by Christopher Campbell
No, Robert DeNiro will not be playing the Communist leader in a biopic. That would be ridiculous. Instead he will be co-producing a film set in China during the time Mao Zedong came to power. He and his Tribeca Productions partner, Jane Rosenthal, are teaming up with Universal for an adaptation of Roy Rowan’s memoir Chasing the Dragon: A Veteran Journalist’s Firsthand Account of the 1949 Chinese Revolution. I’m sure the title says exactly what the memoir is and what the movie will be about, but I will clarify the details that Variety gives us:
Rowan went to China as a worker for United Nations Relief, but he quit that job in order to be a correspondent for Time and Life. He was accompanied by photographer Jack Birns as he covered the rise of Mao and the Communist Party. And fortunately for Universal and for most moviegoers, there’s some romance and intrigue involved in the story: Rowan fell in love with a Chinese interpreter who may have been a spy.
That last part makes me think of my least favorite part of DeNiro/Tribeca’s The Good Shepherd, but I think that has more to do with actor Eddie Redmayne (or DeNiro’s direction of him) than with the story. I doubt DeNiro will be the director of Chasing the Dragon (or whatever they title it), and I wonder if he will even have a role in it. Aside from Rowan and Birns, who I think were both too young, I’m not sure there will be any other appropriate characters. Perhaps he can play someone at the Shanghai Time and Life bureau? Or if the film takes us to America at all, editor-in-chief Henry Luce? It should be fine if DeNiro can’t be in it. He’s not in every film Tribeca produces; it just seems that way.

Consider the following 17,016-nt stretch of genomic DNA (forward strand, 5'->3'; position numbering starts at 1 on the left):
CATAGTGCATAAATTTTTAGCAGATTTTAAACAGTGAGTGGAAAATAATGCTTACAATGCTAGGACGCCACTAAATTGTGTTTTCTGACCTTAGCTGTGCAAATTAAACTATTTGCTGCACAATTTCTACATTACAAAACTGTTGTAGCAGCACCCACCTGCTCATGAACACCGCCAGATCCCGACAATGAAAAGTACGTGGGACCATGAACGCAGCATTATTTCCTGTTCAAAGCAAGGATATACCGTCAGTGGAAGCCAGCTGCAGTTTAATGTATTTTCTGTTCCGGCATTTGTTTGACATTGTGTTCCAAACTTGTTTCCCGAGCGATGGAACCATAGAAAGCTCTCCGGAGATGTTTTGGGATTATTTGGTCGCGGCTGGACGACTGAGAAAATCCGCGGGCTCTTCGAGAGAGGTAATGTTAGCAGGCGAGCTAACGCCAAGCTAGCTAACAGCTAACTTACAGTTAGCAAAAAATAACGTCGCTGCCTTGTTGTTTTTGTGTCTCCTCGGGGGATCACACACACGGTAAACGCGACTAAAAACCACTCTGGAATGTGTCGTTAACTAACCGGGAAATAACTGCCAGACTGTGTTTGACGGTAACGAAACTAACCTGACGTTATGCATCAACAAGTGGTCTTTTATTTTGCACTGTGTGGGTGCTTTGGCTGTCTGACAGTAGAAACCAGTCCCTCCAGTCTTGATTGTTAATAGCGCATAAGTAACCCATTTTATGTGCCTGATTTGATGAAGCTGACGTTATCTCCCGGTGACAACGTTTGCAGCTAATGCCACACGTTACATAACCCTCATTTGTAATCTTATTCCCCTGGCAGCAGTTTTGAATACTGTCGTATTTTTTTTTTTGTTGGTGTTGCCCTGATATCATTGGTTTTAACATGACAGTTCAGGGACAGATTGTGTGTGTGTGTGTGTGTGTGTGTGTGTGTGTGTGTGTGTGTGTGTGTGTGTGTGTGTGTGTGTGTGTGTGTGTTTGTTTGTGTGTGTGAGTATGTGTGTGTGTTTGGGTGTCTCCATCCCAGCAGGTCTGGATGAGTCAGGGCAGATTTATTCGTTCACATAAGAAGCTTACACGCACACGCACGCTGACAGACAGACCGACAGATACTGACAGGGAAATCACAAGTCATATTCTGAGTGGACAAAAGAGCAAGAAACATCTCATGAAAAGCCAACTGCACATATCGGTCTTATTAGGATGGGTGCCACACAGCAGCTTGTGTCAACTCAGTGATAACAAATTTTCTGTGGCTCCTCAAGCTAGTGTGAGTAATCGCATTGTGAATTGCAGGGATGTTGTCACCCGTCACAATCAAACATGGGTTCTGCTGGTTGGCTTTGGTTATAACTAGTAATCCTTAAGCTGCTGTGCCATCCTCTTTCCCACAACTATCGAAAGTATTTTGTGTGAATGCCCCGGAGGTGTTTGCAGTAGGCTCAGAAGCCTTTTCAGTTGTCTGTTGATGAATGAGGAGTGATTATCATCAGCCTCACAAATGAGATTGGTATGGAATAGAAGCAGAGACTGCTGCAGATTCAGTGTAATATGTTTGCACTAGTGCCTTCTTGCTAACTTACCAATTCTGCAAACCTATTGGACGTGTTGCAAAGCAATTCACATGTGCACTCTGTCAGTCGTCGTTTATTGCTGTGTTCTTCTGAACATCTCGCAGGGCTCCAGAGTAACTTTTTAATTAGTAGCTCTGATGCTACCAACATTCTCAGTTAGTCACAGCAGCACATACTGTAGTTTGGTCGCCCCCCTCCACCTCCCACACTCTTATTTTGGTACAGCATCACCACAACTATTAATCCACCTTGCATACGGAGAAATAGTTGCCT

The epic script is being written by the relatively novice team of John Marans and Yuri Sivo, based on their pitch. For people looking for a good Mao biopic, this will probably not be it, but we can all hope Jung Chang’s Mao: The Unknown Story gets optioned someday. According to Publisher’s Weekly, Rowan’s book is primarily about the making of his career. So, if you’re tired of movies about foreign cultures presented as filtered through a white character (The Last Samurai; The Last King of Scotland), this might not be a movie for you.